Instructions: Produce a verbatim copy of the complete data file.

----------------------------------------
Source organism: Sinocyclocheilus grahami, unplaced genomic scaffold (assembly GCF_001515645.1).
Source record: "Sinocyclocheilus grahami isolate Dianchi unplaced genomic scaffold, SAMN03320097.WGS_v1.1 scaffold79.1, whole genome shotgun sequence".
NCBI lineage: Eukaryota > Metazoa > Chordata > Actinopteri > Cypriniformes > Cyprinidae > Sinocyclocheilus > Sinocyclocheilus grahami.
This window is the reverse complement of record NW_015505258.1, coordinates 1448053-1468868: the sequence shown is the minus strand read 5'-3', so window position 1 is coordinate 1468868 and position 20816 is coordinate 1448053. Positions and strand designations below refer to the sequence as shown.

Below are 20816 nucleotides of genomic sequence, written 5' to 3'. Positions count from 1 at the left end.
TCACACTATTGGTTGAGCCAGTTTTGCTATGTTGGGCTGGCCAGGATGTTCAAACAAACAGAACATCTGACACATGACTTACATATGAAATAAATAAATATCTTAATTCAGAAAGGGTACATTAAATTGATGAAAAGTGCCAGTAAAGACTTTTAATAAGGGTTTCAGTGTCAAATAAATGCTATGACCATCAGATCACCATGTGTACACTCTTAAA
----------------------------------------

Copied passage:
Source organism: Sinocyclocheilus grahami, unplaced genomic scaffold (assembly GCF_001515645.1).
Source record: "Sinocyclocheilus grahami isolate Dianchi unplaced genomic scaffold, SAMN03320097.WGS_v1.1 scaffold79.1, whole genome shotgun sequence".
NCBI lineage: Eukaryota > Metazoa > Chordata > Actinopteri > Cypriniformes > Cyprinidae > Sinocyclocheilus > Sinocyclocheilus grahami.
This window is the reverse complement of record NW_015505258.1, coordinates 1448053-1468868: the sequence shown is the minus strand read 5'-3', so window position 1 is coordinate 1468868 and position 20816 is coordinate 1448053. Positions and strand designations below refer to the sequence as shown.

Below are 20816 nucleotides of genomic sequence, written 5' to 3'. Positions count from 1 at the left end.
TCACACTATTGGTTGAGCCAGTTTTGCTATGTTGGGCTGGCCAGGATGTTCAAACAAACAGAACATCTGACACATGACTTACATATGAAATAAATAAATATCTTAATTCAGAAAGGGTACATTAAATTGATGAAAAGTGCCAGTAAAGACTTTTAATAAGGGTTTCAGTGTCAAATAAATGCTATGACCATCAGATCACCATGTGTACACTCTTAAA